If you don't want the designers' past work to be a considered in the judging then you wouldn't want to use this point system. The problem is that while the judges claim they don't consider what the designers had previously done, in fact, the do. It is just that they aren't consistent about it. The judges often commented on what the designer had previously done (for better and for worse). The problem is that they gave the "benefit of the doubt" to some and not others.

On the other hand, whether or not you liked the fighting, I don't think very many viewers were happy with the way the show was being so obviously manipulated. As a result the show lost a lot of credibility. Using a point system could be a way of making sure that doesn't happen again.

It is all hypothetical of course. It' s not like Bravo producers are going to read this and say: "Why yes! That's brilliant! Let's change something that involves millions of dollars because some random cranky blogger suggested it!"

It's just a thought. What do you think?

13 questions


1. I wonder if there anything the designers said that they'd like to take back?
2. I wonder if there anything the judges said that they'd like to take back?

Tim is so fabulous so it seems wrong to focus on his one misstep -– HOWEVER:
3. I wonder if Tim still thinks “pleasantly plump” is an accurate description of Alexandra.
4. I wonder what the model Alexandra has to say about the way Tim (and others) described her.

Here is a quote from Vincent’s interview with EW:
"I was more of the older guy who would help everybody. I grounded the rest of the guys and let them see reality. I said, ''Let's all hang in there.'' I was kind of the elder statesman. I brought out a lot of camaraderie."
[Pause for laughter.]
5. I wonder how many of the designers feel that this is an accurate description of Vincent’s role in the group?
6. I wonder if people have things to say about various other lunatic things Vincent said in that interview. (He was the only real designer; he should have won; the judges were intimidated by how good he is, etc.
7. I wonder what Catherine Malandrino what she thought of his sleazy/sycophantic behavior towards her on the boat? I also wonder what Catherine Malandrino what she thought of Vincent's comment that she was "too old" for him.

I wonder why the judges tend to just express outrage rather than offering more constructive criticism? It seems like the judges are playing to the cameras and trying to come up with funny insults. Constructive criticism can also be funny and it is wittier than just bald put-downs -- but it is harder to do. (It takes more thought to be respectful.) Is that why they don't do it?
9. There was a general consensus among viewers that this season was meaner than previous seasons. Every season has its conflicts but in previous seasons we also saw more fun and camaraderie that wasn’t there in this season; it was balanced by humor. I wonder if, in casting the next season, the producers will try to avoid having so many people on the show who are likely to cause conflict?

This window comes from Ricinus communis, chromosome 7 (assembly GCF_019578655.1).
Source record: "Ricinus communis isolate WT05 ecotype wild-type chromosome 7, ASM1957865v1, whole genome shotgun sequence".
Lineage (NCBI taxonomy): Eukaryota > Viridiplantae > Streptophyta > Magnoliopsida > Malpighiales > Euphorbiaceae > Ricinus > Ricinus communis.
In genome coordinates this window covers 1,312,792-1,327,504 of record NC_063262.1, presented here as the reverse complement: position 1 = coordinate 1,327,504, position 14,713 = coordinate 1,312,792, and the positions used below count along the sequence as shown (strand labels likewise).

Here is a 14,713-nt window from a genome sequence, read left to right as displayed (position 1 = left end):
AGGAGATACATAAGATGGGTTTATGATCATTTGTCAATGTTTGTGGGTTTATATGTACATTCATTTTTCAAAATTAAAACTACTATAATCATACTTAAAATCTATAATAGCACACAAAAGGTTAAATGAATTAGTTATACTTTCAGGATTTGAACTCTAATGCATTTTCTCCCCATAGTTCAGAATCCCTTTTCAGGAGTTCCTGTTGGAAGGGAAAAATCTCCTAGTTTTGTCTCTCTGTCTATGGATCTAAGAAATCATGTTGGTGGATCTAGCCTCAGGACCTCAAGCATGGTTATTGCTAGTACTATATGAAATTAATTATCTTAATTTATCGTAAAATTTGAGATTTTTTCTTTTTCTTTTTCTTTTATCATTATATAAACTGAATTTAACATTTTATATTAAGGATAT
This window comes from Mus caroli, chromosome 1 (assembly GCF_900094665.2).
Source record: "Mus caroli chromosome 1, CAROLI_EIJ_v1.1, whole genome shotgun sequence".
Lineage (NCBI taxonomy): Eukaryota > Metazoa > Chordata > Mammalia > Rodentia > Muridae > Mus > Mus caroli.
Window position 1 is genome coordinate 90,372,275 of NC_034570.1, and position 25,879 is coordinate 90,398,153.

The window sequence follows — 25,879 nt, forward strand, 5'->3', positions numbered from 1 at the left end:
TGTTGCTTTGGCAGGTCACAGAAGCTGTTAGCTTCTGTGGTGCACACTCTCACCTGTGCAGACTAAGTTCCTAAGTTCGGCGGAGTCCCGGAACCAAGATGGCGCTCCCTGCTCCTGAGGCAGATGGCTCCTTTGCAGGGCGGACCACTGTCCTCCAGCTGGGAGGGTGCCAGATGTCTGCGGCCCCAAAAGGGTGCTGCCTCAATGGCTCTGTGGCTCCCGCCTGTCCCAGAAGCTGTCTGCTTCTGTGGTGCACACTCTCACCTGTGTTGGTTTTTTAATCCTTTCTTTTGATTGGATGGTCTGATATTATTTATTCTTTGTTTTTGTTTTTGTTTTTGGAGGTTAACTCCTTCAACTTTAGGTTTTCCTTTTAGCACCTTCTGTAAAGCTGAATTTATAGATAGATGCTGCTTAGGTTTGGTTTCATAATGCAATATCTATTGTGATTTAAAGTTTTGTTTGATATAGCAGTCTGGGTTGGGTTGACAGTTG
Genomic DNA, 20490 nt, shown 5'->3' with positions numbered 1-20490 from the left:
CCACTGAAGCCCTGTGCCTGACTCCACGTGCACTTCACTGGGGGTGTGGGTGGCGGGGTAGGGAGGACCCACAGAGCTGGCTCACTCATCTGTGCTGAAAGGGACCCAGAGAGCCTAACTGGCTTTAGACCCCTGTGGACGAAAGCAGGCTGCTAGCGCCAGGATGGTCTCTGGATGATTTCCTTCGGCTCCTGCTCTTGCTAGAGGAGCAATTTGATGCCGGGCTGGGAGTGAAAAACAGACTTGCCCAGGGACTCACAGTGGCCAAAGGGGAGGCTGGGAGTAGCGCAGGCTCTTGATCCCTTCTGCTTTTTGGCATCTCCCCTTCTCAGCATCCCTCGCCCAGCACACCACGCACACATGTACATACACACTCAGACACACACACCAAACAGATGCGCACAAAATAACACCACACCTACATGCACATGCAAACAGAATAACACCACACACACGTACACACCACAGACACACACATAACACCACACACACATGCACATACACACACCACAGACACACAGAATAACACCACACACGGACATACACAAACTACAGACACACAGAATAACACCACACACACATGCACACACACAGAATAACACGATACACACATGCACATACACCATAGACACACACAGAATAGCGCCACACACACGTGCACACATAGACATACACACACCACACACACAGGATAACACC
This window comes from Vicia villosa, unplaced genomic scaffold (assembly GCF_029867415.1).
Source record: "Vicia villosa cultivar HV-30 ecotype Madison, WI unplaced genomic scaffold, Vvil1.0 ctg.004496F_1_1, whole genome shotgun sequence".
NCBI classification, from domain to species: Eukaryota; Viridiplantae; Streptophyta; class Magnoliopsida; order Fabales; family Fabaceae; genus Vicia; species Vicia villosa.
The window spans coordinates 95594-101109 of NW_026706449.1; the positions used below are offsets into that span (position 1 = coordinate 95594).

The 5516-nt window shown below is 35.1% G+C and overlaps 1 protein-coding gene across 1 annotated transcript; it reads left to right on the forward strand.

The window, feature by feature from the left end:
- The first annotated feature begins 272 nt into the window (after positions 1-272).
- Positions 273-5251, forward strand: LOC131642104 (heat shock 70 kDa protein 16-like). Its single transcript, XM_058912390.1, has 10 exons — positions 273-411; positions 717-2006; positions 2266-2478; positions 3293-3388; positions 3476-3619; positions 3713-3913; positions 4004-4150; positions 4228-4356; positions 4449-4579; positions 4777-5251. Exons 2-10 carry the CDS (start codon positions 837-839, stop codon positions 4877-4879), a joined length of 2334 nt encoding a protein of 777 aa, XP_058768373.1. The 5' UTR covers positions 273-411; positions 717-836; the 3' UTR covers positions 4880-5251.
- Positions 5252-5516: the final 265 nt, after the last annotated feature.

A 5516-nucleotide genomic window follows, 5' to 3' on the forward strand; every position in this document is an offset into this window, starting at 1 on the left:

10. Nobody ever wants to admit that there was ever any bias. It just never happens. Not on tv. Not in fashion. Not ever ever ever. But I think it is fair to say that there were “issues” that troubled many viewers regarding the treatment of women on the show. The way that women who stood up for themselves evoked name-calling like bad mommy and feminazi (Who besides Jeffrey and Ann Coulter still use this Rush Limbaugh term?); Vincent and Jeffrey’s bizarre hatred/fear of Angela; Jeffrey’s treatment of Laura’s mother. On the judging side, Uli was robbed of at least one win, arguably more. Alison's "aufing" was controversial to say the least. Then there was the whole "plus size is worse than death” debacle. The cumulative effect is one that suggests a problem with the treatment of women and it did add up to something that a lot of viewers didn’t like. I just wonder if PR think there was a problem. In the unlikely event that they do, I wonder if the judges and producers have learned anything from this and if so wha

11. Week after week Vincent was one of the worst in the group; week after week better designers were kicked off while he remained. Clearly there was some manipulation going on from the producers. I wonder, given such obvious manipulating, how much they really expect viewers to think that the show has integrity?
12. I wonder how ethical it is to cast someone who is mentally ill, manipulate the judging so that he stays on the show, in order to provide material that people can laugh at, or be revolted by?
13. I wonder if PR becomes (or has become) just another reality show focusing more on people arguing with each other than on the design process does Tim Gunn risk not only his reputation but that of Parsons as well by having a continued association with the program?

(I will pass out from shock if they actually address that question -- or any of the other questions above, frankly!)

Sunday, October 01, 2006

runway model theatre

~ ~ le moment suprême ~ ~

Qu'est-ce que c'est?
What the fuck?!

Je suis très désolé, mon ami.
Go to hell bitch.

Au revoir!

Kiss my ass.

C'est la vie!

Suck on it.


Insouciance & Apéritif say:
bravo! bravo!